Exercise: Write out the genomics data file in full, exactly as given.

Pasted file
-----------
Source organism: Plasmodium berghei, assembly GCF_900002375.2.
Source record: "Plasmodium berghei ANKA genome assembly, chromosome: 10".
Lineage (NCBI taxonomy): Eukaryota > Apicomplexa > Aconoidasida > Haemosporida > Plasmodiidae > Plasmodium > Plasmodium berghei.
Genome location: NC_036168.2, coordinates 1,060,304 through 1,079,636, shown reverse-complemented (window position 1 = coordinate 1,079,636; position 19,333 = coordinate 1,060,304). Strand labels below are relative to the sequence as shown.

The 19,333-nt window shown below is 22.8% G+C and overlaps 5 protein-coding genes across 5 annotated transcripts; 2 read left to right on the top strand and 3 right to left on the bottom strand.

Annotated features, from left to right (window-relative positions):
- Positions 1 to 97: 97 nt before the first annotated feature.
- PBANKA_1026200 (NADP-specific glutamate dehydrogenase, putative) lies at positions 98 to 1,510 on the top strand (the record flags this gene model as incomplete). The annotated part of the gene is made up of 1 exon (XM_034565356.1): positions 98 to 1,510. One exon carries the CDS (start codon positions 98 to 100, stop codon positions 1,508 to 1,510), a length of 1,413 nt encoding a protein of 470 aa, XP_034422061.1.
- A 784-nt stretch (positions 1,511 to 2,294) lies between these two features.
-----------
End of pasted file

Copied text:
Source organism: Plasmodium berghei, assembly GCF_900002375.2.
Source record: "Plasmodium berghei ANKA genome assembly, chromosome: 10".
Lineage (NCBI taxonomy): Eukaryota > Apicomplexa > Aconoidasida > Haemosporida > Plasmodiidae > Plasmodium > Plasmodium berghei.
Genome location: NC_036168.2, coordinates 1,060,304 through 1,079,636, shown reverse-complemented (window position 1 = coordinate 1,079,636; position 19,333 = coordinate 1,060,304). Strand labels below are relative to the sequence as shown.

The 19,333-nt window shown below is 22.8% G+C and overlaps 5 protein-coding genes across 5 annotated transcripts; 2 read left to right on the top strand and 3 right to left on the bottom strand.

Annotated features, from left to right (window-relative positions):
- Positions 1 to 97: 97 nt before the first annotated feature.
- PBANKA_1026200 (NADP-specific glutamate dehydrogenase, putative) lies at positions 98 to 1,510 on the top strand (the record flags this gene model as incomplete). The annotated part of the gene is made up of 1 exon (XM_034565356.1): positions 98 to 1,510. One exon carries the CDS (start codon positions 98 to 100, stop codon positions 1,508 to 1,510), a length of 1,413 nt encoding a protein of 470 aa, XP_034422061.1.
- A 784-nt stretch (positions 1,511 to 2,294) lies between these two features.